Audio records sound. So the file will always sound the same, and can be played back at any time by you or anyone else, with no extra gear or particular software.

I'm clear on the differences. I was just wondering what approach others prefer in their own work, given their focus. I'm pretty much focused on composing solo piano instrumentals, with little else on the recording. I'll have to experiment more and see.
 
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I record MIDI and I record audio, depending on what I'm trying to accomplish. If you want to be able to listen to your recording outside your computer (or have anyone else listen to it) then you need to record audio. If the only time it will be played back is within garageband, and you'll have no need to manipulate either the MIDI or the audio afterwards, then it doesn't really matter which you pick. Though if you record the MIDI, you can always record the audio later, which doesn't work the other way around.
 
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I've taken the guitarist approach of recording both on single takes. I typically like the audio as my base, but having the midi for re amping, or changing sounds is nice. I think I use the midi most for adding in the perfectly timed pads and whatnot underneath my audio. Hard for me to argue against adding a string layer and pad layer in seconds to my piano audio recording.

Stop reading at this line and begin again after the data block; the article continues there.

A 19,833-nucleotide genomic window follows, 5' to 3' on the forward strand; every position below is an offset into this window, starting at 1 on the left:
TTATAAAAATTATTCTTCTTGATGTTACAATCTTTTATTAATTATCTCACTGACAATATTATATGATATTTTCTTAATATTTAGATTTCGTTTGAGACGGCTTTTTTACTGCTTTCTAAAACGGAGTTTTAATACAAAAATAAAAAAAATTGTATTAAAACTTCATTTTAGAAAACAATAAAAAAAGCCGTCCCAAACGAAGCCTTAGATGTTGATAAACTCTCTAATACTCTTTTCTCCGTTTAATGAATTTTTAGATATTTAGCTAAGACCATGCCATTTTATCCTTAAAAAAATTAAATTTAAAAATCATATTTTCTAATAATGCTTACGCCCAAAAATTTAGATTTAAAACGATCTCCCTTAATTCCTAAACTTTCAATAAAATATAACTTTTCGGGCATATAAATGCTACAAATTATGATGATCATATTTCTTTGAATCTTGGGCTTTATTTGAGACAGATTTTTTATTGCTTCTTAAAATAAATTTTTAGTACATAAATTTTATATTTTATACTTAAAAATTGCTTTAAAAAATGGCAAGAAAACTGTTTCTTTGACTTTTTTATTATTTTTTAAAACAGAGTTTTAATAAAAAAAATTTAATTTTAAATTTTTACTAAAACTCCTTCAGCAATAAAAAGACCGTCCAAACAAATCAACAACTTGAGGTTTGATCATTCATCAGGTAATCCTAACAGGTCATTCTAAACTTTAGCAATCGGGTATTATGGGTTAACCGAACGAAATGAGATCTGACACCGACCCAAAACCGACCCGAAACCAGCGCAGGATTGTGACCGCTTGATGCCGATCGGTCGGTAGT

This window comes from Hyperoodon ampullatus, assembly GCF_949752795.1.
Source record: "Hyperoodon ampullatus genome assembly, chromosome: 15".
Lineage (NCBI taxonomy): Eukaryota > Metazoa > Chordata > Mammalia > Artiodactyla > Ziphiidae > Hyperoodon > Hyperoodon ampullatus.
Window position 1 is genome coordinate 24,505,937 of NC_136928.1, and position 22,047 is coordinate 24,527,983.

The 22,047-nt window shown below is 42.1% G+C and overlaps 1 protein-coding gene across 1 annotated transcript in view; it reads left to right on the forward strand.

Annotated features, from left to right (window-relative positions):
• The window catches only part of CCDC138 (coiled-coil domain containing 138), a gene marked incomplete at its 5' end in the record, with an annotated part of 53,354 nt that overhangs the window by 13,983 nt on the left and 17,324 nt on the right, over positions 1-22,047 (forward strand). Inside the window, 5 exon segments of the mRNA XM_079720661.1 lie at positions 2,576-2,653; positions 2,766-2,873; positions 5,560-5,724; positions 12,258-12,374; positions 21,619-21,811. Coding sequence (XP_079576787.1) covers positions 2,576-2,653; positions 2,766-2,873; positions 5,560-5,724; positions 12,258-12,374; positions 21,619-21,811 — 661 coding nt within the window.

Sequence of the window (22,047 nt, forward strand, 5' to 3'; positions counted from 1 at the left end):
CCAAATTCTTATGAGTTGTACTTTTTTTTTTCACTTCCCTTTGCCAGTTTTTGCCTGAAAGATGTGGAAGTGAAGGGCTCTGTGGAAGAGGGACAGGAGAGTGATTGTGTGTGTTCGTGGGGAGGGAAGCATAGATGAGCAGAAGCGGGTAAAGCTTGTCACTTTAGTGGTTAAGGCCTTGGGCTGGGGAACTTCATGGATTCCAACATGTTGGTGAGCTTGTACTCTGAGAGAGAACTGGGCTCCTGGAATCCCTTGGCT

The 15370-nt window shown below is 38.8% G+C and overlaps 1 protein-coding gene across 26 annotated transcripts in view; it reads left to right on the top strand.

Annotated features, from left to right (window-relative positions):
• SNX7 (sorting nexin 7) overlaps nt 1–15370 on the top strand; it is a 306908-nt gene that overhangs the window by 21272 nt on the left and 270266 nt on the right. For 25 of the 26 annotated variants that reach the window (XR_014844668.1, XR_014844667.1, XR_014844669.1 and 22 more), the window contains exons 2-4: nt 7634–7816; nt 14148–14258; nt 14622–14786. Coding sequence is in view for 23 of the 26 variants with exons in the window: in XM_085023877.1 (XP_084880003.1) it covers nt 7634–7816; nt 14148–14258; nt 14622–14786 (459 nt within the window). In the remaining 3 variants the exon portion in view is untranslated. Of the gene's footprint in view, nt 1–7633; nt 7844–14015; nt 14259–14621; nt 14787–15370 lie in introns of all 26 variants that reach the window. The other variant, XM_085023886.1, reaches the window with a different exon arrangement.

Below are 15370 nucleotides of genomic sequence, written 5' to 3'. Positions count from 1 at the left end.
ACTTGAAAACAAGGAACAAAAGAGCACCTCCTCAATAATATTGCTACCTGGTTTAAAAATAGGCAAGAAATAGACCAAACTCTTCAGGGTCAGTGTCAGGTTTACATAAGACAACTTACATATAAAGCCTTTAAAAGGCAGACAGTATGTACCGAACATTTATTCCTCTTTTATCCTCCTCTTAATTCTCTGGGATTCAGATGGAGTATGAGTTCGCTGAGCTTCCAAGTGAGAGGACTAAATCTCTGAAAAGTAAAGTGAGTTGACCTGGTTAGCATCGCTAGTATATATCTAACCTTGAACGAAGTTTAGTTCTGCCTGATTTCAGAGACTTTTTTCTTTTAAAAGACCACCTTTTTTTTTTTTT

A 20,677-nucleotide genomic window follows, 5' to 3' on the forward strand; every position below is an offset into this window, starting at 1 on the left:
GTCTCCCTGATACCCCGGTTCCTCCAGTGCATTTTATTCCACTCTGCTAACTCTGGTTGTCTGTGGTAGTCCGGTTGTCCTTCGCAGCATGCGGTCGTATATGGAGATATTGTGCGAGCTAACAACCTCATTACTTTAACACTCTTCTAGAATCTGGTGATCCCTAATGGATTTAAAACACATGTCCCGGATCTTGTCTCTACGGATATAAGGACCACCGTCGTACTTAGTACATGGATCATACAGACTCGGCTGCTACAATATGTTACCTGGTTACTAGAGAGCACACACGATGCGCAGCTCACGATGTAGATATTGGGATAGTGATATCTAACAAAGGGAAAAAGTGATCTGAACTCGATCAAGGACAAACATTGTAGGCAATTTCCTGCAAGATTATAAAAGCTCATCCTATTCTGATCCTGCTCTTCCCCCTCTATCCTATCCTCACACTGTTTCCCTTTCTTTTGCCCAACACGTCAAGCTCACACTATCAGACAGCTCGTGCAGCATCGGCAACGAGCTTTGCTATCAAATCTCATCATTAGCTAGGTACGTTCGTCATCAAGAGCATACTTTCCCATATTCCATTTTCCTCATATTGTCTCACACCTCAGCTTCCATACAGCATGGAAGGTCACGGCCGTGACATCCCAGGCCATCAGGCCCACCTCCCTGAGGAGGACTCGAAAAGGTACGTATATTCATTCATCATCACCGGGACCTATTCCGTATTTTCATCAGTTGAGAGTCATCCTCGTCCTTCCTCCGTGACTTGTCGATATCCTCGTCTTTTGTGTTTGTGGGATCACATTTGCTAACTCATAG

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I think that it also depends on what type of piano you are recording on/from. If you are using a digital piano, recording a MIDI sequence is a fantastic way to capture the note information. That way, you can edit any wrong notes.

If you are using an acoustic piano and doing a live recording, then audio is one of the only ways to go, unless the piano has a retrofit for MIDI transmission.

I have released 3 specific 'solo piano albums' in my discography. The first one, recorded back in 2009 (but released in 2015), was recorded live and to an audio recorder. I took those files, cleaned them up in my studio, and released it that way. Any mistakes I made while playing are still there, because I did not record it to MIDI from the digital piano I was using.